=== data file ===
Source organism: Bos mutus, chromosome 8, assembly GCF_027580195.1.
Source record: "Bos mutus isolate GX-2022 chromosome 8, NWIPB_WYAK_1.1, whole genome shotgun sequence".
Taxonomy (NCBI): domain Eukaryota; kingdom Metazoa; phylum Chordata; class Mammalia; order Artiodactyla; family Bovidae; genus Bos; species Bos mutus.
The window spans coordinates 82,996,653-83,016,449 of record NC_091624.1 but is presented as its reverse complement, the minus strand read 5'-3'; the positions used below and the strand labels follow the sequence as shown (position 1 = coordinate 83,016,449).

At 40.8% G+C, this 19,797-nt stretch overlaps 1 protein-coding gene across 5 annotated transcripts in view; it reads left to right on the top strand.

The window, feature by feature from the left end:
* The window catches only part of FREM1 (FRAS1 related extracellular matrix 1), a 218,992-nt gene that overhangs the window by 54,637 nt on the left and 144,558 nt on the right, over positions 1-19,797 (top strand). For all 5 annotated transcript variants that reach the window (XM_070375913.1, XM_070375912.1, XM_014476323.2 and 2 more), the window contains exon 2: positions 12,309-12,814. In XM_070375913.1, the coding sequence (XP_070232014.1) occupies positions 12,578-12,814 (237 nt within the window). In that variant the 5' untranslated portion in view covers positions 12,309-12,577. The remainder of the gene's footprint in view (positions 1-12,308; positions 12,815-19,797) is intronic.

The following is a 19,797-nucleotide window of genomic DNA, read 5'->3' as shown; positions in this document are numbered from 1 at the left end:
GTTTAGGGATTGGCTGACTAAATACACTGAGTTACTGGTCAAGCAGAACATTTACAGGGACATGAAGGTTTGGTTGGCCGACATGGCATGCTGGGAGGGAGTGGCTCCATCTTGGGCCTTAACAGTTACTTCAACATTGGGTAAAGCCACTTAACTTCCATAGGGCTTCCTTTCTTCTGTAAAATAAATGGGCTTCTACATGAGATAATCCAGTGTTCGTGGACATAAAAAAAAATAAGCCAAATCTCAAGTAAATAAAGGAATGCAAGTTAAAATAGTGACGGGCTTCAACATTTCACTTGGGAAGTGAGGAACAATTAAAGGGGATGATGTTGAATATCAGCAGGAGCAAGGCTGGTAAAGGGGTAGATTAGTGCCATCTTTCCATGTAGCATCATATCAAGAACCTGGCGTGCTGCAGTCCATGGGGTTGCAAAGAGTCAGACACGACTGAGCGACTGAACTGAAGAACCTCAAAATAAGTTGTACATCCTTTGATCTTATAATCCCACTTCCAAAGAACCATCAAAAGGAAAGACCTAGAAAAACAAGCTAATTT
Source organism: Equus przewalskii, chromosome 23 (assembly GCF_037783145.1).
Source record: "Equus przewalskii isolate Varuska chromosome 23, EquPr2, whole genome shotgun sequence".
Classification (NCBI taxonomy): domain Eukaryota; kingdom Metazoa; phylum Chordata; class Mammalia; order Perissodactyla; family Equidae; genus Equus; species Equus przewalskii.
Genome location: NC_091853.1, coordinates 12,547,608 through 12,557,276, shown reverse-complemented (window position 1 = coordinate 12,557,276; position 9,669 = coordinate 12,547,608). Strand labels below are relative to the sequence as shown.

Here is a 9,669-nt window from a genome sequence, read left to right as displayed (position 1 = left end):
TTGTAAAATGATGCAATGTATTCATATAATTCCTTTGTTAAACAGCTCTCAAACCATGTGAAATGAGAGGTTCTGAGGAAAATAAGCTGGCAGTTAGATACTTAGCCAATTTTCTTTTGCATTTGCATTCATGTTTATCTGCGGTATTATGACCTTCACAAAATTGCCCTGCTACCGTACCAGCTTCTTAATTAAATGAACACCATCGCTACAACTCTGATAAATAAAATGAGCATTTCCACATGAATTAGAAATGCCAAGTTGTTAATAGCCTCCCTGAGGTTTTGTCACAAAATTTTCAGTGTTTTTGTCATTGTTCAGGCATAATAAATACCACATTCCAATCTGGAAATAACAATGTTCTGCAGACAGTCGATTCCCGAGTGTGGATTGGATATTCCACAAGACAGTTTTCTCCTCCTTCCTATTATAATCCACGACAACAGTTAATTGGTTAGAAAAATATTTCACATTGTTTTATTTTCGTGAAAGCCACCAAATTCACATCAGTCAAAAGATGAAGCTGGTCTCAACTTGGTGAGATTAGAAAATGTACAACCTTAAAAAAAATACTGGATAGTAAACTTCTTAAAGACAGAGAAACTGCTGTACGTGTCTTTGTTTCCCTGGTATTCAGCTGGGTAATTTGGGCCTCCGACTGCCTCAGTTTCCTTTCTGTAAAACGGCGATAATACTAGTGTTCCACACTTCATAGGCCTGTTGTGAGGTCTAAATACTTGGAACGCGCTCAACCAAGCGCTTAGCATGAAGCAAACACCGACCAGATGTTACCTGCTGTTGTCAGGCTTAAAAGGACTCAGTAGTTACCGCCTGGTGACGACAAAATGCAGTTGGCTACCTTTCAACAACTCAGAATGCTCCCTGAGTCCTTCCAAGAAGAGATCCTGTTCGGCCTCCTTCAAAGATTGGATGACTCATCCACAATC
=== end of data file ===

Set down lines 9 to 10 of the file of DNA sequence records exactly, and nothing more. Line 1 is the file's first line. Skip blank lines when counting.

GTTTAGGGATTGGCTGACTAAATACACTGAGTTACTGGTCAAGCAGAACATTTACAGGGACATGAAGGTTTGGTTGGCCGACATGGCATGCTGGGAGGGAGTGGCTCCATCTTGGGCCTTAACAGTTACTTCAACATTGGGTAAAGCCACTTAACTTCCATAGGGCTTCCTTTCTTCTGTAAAATAAATGGGCTTCTACATGAGATAATCCAGTGTTCGTGGACATAAAAAAAAATAAGCCAAATCTCAAGTAAATAAAGGAATGCAAGTTAAAATAGTGACGGGCTTCAACATTTCACTTGGGAAGTGAGGAACAATTAAAGGGGATGATGTTGAATATCAGCAGGAGCAAGGCTGGTAAAGGGGTAGATTAGTGCCATCTTTCCATGTAGCATCATATCAAGAACCTGGCGTGCTGCAGTCCATGGGGTTGCAAAGAGTCAGACACGACTGAGCGACTGAACTGAAGAACCTCAAAATAAGTTGTACATCCTTTGATCTTATAATCCCACTTCCAAAGAACCATCAAAAGGAAAGACCTAGAAAAACAAGCTAATTT
Source organism: Equus przewalskii, chromosome 23 (assembly GCF_037783145.1).